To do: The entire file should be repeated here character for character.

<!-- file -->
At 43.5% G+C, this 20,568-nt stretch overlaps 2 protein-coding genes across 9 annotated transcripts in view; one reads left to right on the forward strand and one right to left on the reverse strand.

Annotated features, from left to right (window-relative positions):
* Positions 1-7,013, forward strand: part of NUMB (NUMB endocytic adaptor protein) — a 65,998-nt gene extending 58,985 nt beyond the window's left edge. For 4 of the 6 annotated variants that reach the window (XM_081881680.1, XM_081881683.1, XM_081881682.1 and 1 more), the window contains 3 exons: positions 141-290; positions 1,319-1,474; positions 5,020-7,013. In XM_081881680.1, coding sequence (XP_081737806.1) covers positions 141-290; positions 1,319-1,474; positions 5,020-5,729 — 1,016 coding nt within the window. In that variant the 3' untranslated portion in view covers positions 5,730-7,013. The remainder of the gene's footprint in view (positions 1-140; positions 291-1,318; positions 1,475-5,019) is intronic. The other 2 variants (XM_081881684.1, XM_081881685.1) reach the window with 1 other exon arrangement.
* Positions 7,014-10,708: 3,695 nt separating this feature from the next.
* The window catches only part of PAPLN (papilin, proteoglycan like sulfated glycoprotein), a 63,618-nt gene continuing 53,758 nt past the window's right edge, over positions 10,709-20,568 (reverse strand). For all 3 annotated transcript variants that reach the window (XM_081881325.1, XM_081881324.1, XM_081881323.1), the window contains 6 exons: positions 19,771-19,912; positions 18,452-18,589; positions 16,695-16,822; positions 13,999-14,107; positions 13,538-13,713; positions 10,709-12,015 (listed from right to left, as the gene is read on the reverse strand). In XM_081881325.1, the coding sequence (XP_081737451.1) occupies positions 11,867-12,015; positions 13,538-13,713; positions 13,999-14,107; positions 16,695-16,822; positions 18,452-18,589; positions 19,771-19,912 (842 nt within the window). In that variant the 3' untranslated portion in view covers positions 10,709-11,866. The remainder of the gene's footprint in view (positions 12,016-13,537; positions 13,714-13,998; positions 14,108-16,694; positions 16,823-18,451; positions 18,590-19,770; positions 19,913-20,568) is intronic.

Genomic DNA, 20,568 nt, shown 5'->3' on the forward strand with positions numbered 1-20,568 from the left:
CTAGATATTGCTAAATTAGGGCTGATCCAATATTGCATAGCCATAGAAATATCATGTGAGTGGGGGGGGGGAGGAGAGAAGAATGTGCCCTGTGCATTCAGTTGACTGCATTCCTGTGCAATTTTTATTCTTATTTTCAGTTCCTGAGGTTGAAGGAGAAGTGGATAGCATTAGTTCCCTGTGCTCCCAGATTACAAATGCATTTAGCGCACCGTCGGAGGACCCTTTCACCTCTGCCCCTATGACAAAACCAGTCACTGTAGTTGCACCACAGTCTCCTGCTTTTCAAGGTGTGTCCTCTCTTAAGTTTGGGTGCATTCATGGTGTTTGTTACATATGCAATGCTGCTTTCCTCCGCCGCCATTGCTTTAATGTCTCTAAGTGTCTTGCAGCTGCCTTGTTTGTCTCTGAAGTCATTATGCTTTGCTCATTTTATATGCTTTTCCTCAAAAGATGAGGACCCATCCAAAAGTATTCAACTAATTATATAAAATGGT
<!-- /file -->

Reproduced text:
At 43.5% G+C, this 20,568-nt stretch overlaps 2 protein-coding genes across 9 annotated transcripts in view; one reads left to right on the forward strand and one right to left on the reverse strand.

Annotated features, from left to right (window-relative positions):
* Positions 1-7,013, forward strand: part of NUMB (NUMB endocytic adaptor protein) — a 65,998-nt gene extending 58,985 nt beyond the window's left edge. For 4 of the 6 annotated variants that reach the window (XM_081881680.1, XM_081881683.1, XM_081881682.1 and 1 more), the window contains 3 exons: positions 141-290; positions 1,319-1,474; positions 5,020-7,013. In XM_081881680.1, coding sequence (XP_081737806.1) covers positions 141-290; positions 1,319-1,474; positions 5,020-5,729 — 1,016 coding nt within the window. In that variant the 3' untranslated portion in view covers positions 5,730-7,013. The remainder of the gene's footprint in view (positions 1-140; positions 291-1,318; positions 1,475-5,019) is intronic. The other 2 variants (XM_081881684.1, XM_081881685.1) reach the window with 1 other exon arrangement.
* Positions 7,014-10,708: 3,695 nt separating this feature from the next.
* The window catches only part of PAPLN (papilin, proteoglycan like sulfated glycoprotein), a 63,618-nt gene continuing 53,758 nt past the window's right edge, over positions 10,709-20,568 (reverse strand). For all 3 annotated transcript variants that reach the window (XM_081881325.1, XM_081881324.1, XM_081881323.1), the window contains 6 exons: positions 19,771-19,912; positions 18,452-18,589; positions 16,695-16,822; positions 13,999-14,107; positions 13,538-13,713; positions 10,709-12,015 (listed from right to left, as the gene is read on the reverse strand). In XM_081881325.1, the coding sequence (XP_081737451.1) occupies positions 11,867-12,015; positions 13,538-13,713; positions 13,999-14,107; positions 16,695-16,822; positions 18,452-18,589; positions 19,771-19,912 (842 nt within the window). In that variant the 3' untranslated portion in view covers positions 10,709-11,866. The remainder of the gene's footprint in view (positions 12,016-13,537; positions 13,714-13,998; positions 14,108-16,694; positions 16,823-18,451; positions 18,590-19,770; positions 19,913-20,568) is intronic.

Genomic DNA, 20,568 nt, shown 5'->3' on the forward strand with positions numbered 1-20,568 from the left:
CTAGATATTGCTAAATTAGGGCTGATCCAATATTGCATAGCCATAGAAATATCATGTGAGTGGGGGGGGGGAGGAGAGAAGAATGTGCCCTGTGCATTCAGTTGACTGCATTCCTGTGCAATTTTTATTCTTATTTTCAGTTCCTGAGGTTGAAGGAGAAGTGGATAGCATTAGTTCCCTGTGCTCCCAGATTACAAATGCATTTAGCGCACCGTCGGAGGACCCTTTCACCTCTGCCCCTATGACAAAACCAGTCACTGTAGTTGCACCACAGTCTCCTGCTTTTCAAGGTGTGTCCTCTCTTAAGTTTGGGTGCATTCATGGTGTTTGTTACATATGCAATGCTGCTTTCCTCCGCCGCCATTGCTTTAATGTCTCTAAGTGTCTTGCAGCTGCCTTGTTTGTCTCTGAAGTCATTATGCTTTGCTCATTTTATATGCTTTTCCTCAAAAGATGAGGACCCATCCAAAAGTATTCAACTAATTATATAAAATGGT